Associate Professor, Health Management and Policy
The United States spends more on health care than any other developed country, yet the quality of health care and life expectancy in the US are well below its peer nations. That discrepancy is the impetus for Andrew Ryan's research.
"There's this idea that you get what you pay for--and that the high cost of health care in this country means people are getting the best possible care," says Ryan, an associate professor of health management and policy at the University of Michigan School of Public Health. "Over the past couple decades, evidence has emerged to show that that's not actually the case."
In addition, high health care spending in this country has become a social problem for a number of reasons, Ryan explains.
"First, it takes a heavy toll on Medicare and Medicaid," he says. "On the private side, the high rates of spending cause high premiums and high cost sharing. These have negative consequences for people financially and also on the quality of the health care they receive."
Encouraging high-quality, low-cost care
Ryan's research focuses primarily on value-based payment models, or payment structures that incentivize health care providers, such as doctors, hospitals, and health systems, to provide high-quality, low-cost care. Specifically, he wants to better understand how well these programs are working, whether there are specific features that are responsible for their successes and failures, and whether certain types of clinicians or provider groups are better able to thrive or more likely to fail under these payment models.
"High spending and sub-optimal quality led to the push for health care reform," Ryan says. "A big focus of reform is on payment policy. There has been lots of effort to reform how providers are paid in order to improve value by reducing spending or increasing quality--hopefully both at the same time."
But that's no easy task. Doctors and other clinicians work in a complicated structure, and they are motivated by and respond to many different factors. While doctors are invested in providing high quality care to their patients, some tasks (like performing a technically excellent surgery) are more rewarding and financially beneficial than others (like following up with an outpatient physician to troubleshoot a potential complication). Payment programs need to be developed in a way that doesn't fight against their professional norms and the ecosystem in which they practice, Ryan says.
Balancing policy and politics
The current political climate and uncertainty around health care policy isn't making the work Ryan and his colleagues do any easier. Still, he remains confident in the value of his research.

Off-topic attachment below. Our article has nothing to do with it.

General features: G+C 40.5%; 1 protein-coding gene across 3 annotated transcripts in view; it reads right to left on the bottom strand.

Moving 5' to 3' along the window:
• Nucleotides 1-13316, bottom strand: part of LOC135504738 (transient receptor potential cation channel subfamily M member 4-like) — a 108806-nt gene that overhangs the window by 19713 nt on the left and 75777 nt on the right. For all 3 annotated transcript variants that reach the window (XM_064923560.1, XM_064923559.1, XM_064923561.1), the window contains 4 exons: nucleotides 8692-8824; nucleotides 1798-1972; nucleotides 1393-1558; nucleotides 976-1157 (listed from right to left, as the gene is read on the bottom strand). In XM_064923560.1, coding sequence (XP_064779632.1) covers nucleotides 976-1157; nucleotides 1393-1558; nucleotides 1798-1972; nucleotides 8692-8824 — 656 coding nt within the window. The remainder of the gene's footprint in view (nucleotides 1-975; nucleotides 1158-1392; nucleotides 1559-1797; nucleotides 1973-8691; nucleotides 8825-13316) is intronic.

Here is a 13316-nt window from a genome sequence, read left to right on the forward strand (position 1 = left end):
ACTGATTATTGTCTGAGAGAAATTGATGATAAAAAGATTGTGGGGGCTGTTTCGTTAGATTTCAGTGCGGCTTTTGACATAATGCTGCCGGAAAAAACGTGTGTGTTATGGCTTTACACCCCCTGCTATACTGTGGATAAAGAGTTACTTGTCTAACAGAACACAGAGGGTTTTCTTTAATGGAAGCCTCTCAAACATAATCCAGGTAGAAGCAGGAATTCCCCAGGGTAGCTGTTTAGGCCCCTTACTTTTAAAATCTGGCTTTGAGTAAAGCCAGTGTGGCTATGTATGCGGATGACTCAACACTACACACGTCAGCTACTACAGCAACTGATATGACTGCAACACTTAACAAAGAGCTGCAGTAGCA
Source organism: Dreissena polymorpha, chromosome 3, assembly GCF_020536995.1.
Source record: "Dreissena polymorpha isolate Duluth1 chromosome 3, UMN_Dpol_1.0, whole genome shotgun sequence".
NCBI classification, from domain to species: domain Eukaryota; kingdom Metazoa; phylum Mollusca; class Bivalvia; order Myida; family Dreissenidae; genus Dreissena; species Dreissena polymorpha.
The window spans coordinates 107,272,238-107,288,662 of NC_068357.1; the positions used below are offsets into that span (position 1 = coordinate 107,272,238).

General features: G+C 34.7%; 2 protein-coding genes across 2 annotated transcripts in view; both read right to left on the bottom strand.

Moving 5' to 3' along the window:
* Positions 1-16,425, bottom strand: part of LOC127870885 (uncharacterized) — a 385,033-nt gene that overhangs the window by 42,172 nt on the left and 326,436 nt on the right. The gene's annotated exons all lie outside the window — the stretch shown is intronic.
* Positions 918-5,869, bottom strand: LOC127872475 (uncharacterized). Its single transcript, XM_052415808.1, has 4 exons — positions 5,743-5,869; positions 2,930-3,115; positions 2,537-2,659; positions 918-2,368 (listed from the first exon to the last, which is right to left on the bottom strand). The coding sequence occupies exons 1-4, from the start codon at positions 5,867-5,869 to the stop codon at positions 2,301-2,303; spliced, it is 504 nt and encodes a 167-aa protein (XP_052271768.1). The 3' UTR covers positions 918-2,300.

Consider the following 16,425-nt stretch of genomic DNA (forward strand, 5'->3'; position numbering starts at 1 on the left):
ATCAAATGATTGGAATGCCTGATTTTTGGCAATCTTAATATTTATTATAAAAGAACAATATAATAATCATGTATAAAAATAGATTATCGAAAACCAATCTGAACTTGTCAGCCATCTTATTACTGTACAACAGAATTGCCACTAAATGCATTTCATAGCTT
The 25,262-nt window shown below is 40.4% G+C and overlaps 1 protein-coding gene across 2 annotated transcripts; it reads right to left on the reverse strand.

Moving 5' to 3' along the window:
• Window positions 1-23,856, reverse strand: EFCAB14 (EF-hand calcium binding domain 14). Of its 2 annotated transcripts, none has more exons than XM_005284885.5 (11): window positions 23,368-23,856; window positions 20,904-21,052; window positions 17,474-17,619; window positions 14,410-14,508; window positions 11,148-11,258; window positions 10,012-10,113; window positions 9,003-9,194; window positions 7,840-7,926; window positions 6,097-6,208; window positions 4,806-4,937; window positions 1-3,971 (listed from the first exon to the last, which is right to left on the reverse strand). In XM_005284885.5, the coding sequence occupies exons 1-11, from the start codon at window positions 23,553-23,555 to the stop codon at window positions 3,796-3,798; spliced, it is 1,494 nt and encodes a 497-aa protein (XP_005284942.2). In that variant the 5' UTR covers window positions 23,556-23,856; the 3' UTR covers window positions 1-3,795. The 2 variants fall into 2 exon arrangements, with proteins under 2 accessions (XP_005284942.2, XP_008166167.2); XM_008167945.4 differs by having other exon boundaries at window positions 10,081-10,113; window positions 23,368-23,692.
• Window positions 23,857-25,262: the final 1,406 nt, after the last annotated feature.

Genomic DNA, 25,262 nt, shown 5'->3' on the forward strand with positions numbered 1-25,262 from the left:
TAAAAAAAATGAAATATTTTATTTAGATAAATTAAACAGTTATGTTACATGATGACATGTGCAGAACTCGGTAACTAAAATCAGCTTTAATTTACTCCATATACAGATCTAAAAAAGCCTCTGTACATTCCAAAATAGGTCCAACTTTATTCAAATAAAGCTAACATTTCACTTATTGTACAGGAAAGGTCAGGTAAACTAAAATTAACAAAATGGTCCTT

"It's immensely frustrating," he says, referring to watching the health care debate play out in Washington. "But health care reform was made possible by health care policy research. Massachusetts had a successful policy that had been studied, and that model was the basis for the Affordable Care Act. That didn't just happen. It happened as a result of groundwork that had been put in by researchers over the years.
"It's easy to get frustrated and want to throw in the towel, but the implications of doing so would be extremely negative for society. High spending is related to high rates of uninsurance and medical-related bankruptcy. I know this work is important."
Making reach more effective--and fun
Ryan leads the Center for Evaluating Health Reform at Michigan Public Health, where he and his colleagues work to advance knowledge about health system reform through improving the academic research process.
Using innovative team processes based on design theory, they produce grants and research papers--a process that typically takes weeks or even months--in a matter of days. During grant and paper sprints, they get all the key people together in one room and follow a structured agenda with a series of timed activities. At the end of two four-hour sessions, they have something that "isn't quite final but looks a lot like a grant or paper," Ryan says.
"Our emphasis is on improving the research process," he says. "We want to figure out how we do research better, so it's as efficient and effective--and fun--as it should be."